Texas Tech University

Quality Enhancement Plan (QEP) 2005-2010

The formal QEP ended during the summer of 2010. The work started during the "Campus Conversation on Ethics" will continue with the TTU Ethics Center. Please see the Ethics Center website for additional information.

The QEP Impact Report was submitted to SACS COC along with Texas Tech University's 5th Year Interim Report.  You can read the Impact Report Here (PDF)

What is the QEP?

The letters QEP stand for "Quality Enhancement Plan." To enhance the quality of education at the institution, Texas Tech University has initiated a campus-wide plan entitled "Do the Right Thing: A Campus Conversation on Ethics." Texas Tech chose ethics as the QEP theme after an institution-wide assessment conducted in 2004 identified ethics as a key area of interest on campus. The QEP focuses on learning related to ethical issues on campus, and supports the Texas Tech mission. The implementation of Texas Tech's QEP is broad-based and involves students, faculty, and staff. The successful implementation and completion of the QEP is a requirement of accreditation with the Southern Association of Colleges and Schools-Commission on Colleges (SACS-COC).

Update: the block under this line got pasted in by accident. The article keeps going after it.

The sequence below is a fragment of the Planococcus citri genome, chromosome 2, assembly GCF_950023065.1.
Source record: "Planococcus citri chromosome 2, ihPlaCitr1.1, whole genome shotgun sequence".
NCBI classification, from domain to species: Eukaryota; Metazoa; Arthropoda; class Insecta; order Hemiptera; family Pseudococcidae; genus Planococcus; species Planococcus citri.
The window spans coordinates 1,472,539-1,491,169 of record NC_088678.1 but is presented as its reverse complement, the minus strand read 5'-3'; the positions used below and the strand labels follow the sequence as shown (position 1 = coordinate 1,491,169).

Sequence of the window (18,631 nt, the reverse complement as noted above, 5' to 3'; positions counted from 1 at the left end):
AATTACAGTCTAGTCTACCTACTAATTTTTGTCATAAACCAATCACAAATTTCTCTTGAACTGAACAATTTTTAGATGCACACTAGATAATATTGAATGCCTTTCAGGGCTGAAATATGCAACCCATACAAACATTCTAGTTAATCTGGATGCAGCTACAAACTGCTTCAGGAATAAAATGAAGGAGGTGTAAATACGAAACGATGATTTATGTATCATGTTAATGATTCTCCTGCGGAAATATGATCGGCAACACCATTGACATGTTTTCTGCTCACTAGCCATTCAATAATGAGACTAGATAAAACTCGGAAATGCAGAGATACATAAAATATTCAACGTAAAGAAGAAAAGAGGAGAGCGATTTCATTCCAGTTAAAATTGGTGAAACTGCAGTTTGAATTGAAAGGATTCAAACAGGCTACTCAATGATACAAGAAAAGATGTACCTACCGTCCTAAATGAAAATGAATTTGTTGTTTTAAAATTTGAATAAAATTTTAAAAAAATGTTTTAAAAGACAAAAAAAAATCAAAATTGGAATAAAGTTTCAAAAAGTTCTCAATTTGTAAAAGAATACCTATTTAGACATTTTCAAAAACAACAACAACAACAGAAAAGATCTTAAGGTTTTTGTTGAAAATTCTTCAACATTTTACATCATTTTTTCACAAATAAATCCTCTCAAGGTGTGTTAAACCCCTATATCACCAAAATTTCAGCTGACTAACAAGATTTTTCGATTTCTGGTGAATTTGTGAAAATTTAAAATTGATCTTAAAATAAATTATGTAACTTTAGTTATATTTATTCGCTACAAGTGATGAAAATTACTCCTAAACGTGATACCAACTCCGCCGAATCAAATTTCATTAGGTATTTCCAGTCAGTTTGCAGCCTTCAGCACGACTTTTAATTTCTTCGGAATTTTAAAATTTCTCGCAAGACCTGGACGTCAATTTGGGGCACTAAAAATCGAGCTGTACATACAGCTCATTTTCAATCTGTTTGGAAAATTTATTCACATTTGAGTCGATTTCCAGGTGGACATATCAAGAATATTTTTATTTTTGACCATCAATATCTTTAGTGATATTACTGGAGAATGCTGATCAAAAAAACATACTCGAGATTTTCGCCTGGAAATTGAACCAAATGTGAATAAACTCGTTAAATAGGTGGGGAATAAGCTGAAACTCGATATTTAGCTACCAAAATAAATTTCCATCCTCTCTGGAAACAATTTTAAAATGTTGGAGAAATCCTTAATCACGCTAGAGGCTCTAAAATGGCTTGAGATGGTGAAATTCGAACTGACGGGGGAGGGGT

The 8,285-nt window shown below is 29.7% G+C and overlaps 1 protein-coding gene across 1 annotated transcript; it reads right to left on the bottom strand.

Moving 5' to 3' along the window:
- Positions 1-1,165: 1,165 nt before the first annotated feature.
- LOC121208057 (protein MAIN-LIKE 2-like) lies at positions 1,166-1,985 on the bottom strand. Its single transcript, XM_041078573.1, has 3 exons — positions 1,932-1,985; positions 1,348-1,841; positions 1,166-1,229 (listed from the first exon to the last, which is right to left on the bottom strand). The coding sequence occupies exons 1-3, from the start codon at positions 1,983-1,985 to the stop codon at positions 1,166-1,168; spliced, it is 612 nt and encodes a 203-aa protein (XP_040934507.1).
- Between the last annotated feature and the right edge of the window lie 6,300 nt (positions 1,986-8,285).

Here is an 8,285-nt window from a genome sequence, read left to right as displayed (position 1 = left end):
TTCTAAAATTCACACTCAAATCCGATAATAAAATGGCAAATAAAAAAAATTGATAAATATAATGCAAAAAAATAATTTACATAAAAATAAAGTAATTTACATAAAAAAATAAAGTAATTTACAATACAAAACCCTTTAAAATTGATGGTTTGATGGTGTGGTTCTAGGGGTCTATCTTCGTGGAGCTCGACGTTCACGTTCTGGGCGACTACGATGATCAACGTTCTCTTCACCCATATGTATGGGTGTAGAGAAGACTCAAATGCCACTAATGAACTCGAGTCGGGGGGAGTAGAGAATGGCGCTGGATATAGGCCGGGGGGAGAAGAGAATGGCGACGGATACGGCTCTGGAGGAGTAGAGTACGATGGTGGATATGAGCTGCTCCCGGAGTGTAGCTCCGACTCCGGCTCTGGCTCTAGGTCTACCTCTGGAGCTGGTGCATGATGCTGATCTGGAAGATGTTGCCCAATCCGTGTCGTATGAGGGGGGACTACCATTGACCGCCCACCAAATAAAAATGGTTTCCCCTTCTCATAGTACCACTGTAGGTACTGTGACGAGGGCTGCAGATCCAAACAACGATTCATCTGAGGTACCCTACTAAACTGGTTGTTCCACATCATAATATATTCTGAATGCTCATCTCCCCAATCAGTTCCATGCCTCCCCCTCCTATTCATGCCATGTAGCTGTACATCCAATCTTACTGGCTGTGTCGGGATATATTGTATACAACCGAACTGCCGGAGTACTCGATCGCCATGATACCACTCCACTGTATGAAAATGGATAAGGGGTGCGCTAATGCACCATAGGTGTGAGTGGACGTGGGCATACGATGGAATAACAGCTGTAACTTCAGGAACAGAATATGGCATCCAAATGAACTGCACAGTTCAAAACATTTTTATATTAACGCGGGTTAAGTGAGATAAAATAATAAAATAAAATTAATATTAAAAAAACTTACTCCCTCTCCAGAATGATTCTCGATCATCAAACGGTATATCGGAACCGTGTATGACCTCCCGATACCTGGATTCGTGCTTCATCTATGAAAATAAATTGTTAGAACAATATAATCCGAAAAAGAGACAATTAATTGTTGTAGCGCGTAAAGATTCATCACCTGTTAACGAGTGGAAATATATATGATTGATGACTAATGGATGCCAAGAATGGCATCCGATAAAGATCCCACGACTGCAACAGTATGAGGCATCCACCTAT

What was Texas Tech's QEP?

The Texas Tech QEP seeks to increase campus learning and commitment to ethical behaviors and issues. The current QEP focuses on three key areas – the ethical institution, academic integrity, and ethics in the curriculum.

SACS Quality Enhancement Plan